Monday, October 28, 2013

Weekly Talk- The Bible in Modern Society

I have not posted a weekly talk for a few weeks, because I was teaching Isaiah in SBS and then playing catchup the week after, but during that time I did listen to This talk on Q Ideas about what is the role the Bible should play in our modern society. It really is a mixed discussion going through several topics. My favorite part about it is probably the people involved in the talk: Tim Keller, Brian Mclaren, Allister Mcgrath and a catholic priest from NY city. It is a diverse group and it's worth the 40 minutes just to see these guys interact, but they also have some good stuff to say about the modern usage of the Bible.

Wednesday, October 2, 2013

F.F. Bruce on a Holistic Pauline Theology

I am teaching a bible study on Ephesians, and for part of my preparation I am reading through a commentary on Ephesians by F.F. Bruce. It is written for the laymen who is serious about studying the bible, and I really enjoy it's simple and straightforward introduction and explanation of Ephesians. I really enjoyed one paragraph and wanted to quote it in full:

"In many protestant circles it has been customary to look upon the doctrine of justification by faith as the be-all and end-all of Paul's teaching. Justification by faith is certainly fundamental to all of his thinking, and it comes readily to the surface no matter what subject he is dealing with. Even in Ephesians it is uncompromisingly affirmed: 'by grace have ye been saved through faith; and that not of yourselves: it is the gift of God: not of works, that no man should glory' (Eph. 2:8). It was inevitable and salutary in the Reformation age that the attention of Christians should be directed afresh to the ground on which men and women are accepted as righteous by God. But it is a pity when Paulinism is identified so exclusively with the emphasis of Galatians and Romans that the corporate and cosmic insights of Colossians and Ephesians are overlooked, or felt to be un-Pauline. True Paulinism has room for both, and our Christian thinking must similarly make room for both if it is not to become lop-sided and defective." (pg.15)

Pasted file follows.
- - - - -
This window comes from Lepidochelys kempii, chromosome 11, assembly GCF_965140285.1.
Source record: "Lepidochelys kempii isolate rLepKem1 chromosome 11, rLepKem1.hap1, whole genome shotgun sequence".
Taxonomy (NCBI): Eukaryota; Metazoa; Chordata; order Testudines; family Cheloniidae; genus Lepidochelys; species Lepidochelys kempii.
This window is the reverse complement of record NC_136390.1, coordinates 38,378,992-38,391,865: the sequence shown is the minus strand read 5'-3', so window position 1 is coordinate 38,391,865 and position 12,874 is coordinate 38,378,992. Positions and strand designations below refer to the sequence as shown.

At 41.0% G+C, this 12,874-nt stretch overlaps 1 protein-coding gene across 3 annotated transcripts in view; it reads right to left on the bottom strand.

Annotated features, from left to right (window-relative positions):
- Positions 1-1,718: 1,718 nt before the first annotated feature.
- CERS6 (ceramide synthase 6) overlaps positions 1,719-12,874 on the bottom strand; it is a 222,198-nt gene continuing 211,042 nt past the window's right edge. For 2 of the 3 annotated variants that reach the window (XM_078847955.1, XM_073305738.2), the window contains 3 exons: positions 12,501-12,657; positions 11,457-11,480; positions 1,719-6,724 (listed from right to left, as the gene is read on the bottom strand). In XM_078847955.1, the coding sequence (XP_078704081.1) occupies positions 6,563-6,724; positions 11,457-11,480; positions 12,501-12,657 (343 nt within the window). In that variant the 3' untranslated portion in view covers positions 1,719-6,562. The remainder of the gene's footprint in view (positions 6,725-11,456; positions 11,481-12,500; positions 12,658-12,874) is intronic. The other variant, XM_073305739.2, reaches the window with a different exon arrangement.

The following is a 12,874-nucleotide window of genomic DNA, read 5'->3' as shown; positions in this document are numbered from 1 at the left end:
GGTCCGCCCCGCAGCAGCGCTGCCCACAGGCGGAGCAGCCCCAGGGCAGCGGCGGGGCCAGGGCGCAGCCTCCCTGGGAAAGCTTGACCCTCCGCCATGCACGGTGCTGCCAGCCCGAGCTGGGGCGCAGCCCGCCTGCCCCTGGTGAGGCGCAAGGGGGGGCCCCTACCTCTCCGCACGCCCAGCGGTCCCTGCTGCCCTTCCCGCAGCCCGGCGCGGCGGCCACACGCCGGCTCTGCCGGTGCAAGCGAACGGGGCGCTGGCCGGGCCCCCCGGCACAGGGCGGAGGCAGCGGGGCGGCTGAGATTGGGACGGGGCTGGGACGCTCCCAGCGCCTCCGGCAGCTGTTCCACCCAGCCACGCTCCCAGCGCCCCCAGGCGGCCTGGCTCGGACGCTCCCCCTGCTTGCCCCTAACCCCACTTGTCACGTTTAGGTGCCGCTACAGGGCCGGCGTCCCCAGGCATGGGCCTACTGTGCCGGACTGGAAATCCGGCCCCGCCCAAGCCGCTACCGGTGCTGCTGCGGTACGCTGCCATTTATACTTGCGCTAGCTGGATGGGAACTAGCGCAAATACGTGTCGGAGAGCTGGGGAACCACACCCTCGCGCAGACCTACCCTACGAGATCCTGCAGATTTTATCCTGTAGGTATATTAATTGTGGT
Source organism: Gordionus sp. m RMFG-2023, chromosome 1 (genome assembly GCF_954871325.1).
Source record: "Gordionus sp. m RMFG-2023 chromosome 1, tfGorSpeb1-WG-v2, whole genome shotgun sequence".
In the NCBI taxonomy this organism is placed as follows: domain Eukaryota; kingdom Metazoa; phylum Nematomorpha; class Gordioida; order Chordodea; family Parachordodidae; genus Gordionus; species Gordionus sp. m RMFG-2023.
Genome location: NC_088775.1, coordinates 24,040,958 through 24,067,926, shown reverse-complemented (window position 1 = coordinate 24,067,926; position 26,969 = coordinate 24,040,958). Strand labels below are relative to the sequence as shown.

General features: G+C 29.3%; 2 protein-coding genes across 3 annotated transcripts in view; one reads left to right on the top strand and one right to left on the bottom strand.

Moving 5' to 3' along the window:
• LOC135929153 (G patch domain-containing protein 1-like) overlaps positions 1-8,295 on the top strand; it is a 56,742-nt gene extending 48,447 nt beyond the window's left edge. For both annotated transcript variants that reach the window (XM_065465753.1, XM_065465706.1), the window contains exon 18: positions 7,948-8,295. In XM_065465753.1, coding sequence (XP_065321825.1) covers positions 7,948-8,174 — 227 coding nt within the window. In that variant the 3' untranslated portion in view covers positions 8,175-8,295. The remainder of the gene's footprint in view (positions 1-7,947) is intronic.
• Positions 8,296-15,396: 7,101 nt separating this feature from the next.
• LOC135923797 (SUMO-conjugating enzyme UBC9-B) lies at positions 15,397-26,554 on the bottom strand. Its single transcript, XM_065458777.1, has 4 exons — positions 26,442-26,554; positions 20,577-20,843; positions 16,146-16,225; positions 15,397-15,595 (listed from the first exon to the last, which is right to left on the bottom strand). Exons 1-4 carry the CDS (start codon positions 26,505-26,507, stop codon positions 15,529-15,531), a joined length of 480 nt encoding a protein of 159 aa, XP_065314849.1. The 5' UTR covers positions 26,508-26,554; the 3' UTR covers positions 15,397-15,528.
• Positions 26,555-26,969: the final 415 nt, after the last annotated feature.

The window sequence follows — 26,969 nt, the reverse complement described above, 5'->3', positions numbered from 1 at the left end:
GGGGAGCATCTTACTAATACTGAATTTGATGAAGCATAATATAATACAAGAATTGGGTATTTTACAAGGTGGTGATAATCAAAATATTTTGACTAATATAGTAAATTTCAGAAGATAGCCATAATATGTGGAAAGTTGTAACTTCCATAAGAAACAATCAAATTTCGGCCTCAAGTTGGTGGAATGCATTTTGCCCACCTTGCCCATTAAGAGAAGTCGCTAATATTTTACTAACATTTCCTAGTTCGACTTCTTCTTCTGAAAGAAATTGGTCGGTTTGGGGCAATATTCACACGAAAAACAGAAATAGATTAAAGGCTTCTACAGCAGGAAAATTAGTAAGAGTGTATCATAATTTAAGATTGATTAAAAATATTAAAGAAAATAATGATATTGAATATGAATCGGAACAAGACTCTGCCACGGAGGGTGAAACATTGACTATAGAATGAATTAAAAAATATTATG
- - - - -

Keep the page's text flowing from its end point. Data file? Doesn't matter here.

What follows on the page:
Bruce goes on to explain how Ephesians and Colossians are connected thematically around the "cosmic christ" and the implications of Christ's supremacy on the nature of the Church. I had never quite connected these two books together to see how they pair together theologically, and really enjoyed seeing him weave some strands between the two. And he really does not force these connections or pull them from a hat, but just points out what is there. The connections make most sense when we consider that both were written when Paul was in prison in Rome and that both were carried by Tychicus. After Paul wrestled with the "collosian heresy" and asserted the cosmic, supreme and divine nature of Jesus in the book of Collosians, he further explored and meditated on Christ and his church in the book of Ephesians....and the result of these two books is a strong theological strand that should not be overlooked.